Trash complaints soar in Algiers, Uptown, Mid-City amid ‘chronic’ service failures; re-bid possible | Business News

As Mayor LaToya Cantrell’s administration finalizes new sanitation contracts covering one half of New Orleans, faltering service in the other half of the city has officials contemplating a change there, too. 

Richard’s Disposal, which hauls residential trash in Algiers, Uptown and Mid-City, has amassed 4,214 complaints for missed pickups since the beginning of the year, up from 4,003 complaints for all of 2021, a period that includes the sanitation crisis after Hurricane Ida. 

In 2019, Richard’s had just 1,539 complaints, according to city data.

“We continue to be plagued by chronic and extensive service failures in Service Area 1,” said the city’s sanitation director Matt Torri, referring to the parts of the city served by Richard’s, during a City Council committee meeting Thursday. “Obviously this is unacceptable.”

Torri said that the administration will decide within the next six weeks whether to rebid the service area handled by Richard’s, which has hauled for the city on a contract that’s set to expire in 2024.

Reached by telephone, Richard’s owner Alvin Richard said he was unavailable to comment and would call back.

Once-per-week to stay


During the coronavirus, employees with Richard’s Disposal Inc., pick up household garbage on Burdette Street in the Carrollton neighborhood of New Orleans, Saturday, March 28, 2020. (Photo by David Grunfeld,, The Times-Picayune | The New Orleans Advocate)

New Orleans garbage service started to experience problems when the pandemic hit and collapsed entirely for weeks last year after Ida, when household waste piled up on curbsides throughout the city.

Much of the public outrage focused on the Service Area 2 contractor, Metro Service Group, which covers Lakeview, Gentilly, New Orleans East and downriver neighborhoods.

Cantrell pledged to replace Metro last fall, but the re-bidding process has dragged on for months amid questions about cost, pickup frequency and logistical concerns.

Metro Service Group garbage truck

A Metro Service Group disposal tuck turns into company headquarters on Old Gentilly Road in New Orleans on Thursday, Oct. 14, 2021.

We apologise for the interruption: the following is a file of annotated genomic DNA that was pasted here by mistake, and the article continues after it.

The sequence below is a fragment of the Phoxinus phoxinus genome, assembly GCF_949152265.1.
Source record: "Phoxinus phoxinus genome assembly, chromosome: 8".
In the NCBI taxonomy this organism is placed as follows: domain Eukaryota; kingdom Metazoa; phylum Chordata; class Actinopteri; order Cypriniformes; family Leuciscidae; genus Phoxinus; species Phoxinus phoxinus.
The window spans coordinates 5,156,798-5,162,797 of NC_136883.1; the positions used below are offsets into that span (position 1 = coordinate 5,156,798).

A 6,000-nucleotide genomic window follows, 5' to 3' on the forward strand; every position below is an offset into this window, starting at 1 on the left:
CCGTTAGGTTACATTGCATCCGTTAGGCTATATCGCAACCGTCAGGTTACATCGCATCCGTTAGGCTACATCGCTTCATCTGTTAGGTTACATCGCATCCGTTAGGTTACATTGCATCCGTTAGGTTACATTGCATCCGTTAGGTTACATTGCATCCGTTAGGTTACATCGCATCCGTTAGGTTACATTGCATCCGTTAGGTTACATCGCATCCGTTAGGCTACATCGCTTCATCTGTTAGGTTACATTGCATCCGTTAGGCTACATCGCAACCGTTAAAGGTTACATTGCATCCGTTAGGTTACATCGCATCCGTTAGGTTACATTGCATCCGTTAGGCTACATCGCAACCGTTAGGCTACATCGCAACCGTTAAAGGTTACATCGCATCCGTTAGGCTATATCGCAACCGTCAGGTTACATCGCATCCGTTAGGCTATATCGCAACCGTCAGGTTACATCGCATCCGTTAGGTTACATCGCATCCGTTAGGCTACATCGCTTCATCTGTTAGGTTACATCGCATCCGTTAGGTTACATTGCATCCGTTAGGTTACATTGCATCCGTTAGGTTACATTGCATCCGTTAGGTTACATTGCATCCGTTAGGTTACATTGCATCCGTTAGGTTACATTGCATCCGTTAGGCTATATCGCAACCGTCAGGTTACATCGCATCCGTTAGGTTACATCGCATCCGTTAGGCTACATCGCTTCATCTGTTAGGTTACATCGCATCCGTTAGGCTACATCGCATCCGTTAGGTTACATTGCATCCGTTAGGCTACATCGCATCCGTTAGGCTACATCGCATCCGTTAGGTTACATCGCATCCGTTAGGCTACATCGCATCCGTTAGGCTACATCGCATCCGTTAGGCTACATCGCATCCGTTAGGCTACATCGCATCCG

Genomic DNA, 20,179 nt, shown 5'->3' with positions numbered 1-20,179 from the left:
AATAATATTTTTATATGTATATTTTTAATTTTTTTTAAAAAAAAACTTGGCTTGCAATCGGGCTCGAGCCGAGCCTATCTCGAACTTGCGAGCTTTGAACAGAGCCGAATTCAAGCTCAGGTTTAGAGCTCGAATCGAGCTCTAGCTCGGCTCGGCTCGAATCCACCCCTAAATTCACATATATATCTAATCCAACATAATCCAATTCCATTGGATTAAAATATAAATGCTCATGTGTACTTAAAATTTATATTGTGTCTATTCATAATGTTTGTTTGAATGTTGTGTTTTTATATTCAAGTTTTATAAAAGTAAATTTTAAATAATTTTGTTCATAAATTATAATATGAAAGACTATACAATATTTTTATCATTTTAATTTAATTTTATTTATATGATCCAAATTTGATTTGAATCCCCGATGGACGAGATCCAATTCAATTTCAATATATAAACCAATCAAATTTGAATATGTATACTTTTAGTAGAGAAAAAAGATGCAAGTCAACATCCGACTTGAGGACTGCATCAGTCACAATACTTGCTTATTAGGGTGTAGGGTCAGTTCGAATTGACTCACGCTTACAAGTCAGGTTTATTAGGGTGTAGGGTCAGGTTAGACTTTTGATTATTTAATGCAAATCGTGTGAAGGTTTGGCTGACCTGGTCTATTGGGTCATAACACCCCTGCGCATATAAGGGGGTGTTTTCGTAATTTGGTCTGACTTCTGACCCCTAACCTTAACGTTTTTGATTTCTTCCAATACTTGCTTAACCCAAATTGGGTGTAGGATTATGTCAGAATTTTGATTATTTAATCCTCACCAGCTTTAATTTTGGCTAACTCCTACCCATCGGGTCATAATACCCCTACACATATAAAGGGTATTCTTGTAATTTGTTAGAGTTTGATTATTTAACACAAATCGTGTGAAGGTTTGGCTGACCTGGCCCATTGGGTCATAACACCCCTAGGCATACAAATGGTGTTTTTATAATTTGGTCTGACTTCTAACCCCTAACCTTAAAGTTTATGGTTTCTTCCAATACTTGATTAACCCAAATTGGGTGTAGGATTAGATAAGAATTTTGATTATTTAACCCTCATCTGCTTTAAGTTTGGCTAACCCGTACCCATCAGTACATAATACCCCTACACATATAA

Torri said the city is finally about ready to ink contracts with two contractors, IV Waste and Waste Pro. They are scheduled to take over service on November 7.

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The new contractors will only provide once-per-week service, down from the twice-per-week service that existed before Ida, Torri said. Residents will continue to pay the $24 per month service fee, which City Hall has said does not cover the full cost of sanitation services.

Garbage bins lined up in New Orleans

Full garbage bins wait to be emptied along General Ogden Street in New Orleans on Friday, Sept. 10, 2021.

A third contractor, Empire Services, handles garbage hauling in the French Quarter and Downtown Development District.

Moving forward, Service Area 2 will be divided into two parts, with IV Waste handling pickups west of the Industrial Canal and Waste Pro handling New Orleans East and the Lower 9th Ward.

Rising costs

The city is able to assess penalties on the garbage haulers when they don’t pick up, but city officials have resisted imposing damages as service has suffered, arguing that financial penalties would only worsen the hauling problems.

For their part, the contractors have complained the low-bid contracts they agreed to are unfair: they are guaranteed payment for a predetermined number of locations, which they say is below the actual number.

Many residents, meanwhile, are furious that the $24 monthly sanitation fee on their Sewerage & Water Board bills have remained constant while service has been cut in half since Hurricane Ida.

In a series of recent community meetings, Cantrell struggled to convince residents that, despite having service cut to once per week, the fee is still too low to cover rising sanitation costs.

The new contracts in Service Area 2 will combine for about $19.4 million, translating to an 80% increase over what the city is currently paying for the contracts inked in 2016. That increase comes with a reduced number of pickups, but officials say the overall service will improve.


An employee with Richard’s Disposal pick up household waste on Burdette Street in New Orleans, La. Monday, Sept. 13, 2021, in the aftermath of Hurricane Ida. (Staff photo by David Grunfeld, | The Times-Picayune | The New Orleans Advocate) ORG XMIT: BAT2109131602200069

With an expanded roster of grapple trucks and flatbeds to complement rear loaders, the new contractors will quickly handle large volumes of electronic, vegetative and bulky waste, Torri said.

Residents should see fewer “large piles of things that previously either weren’t getting collected or were a real challenge with a garbage truck,” Torri said.


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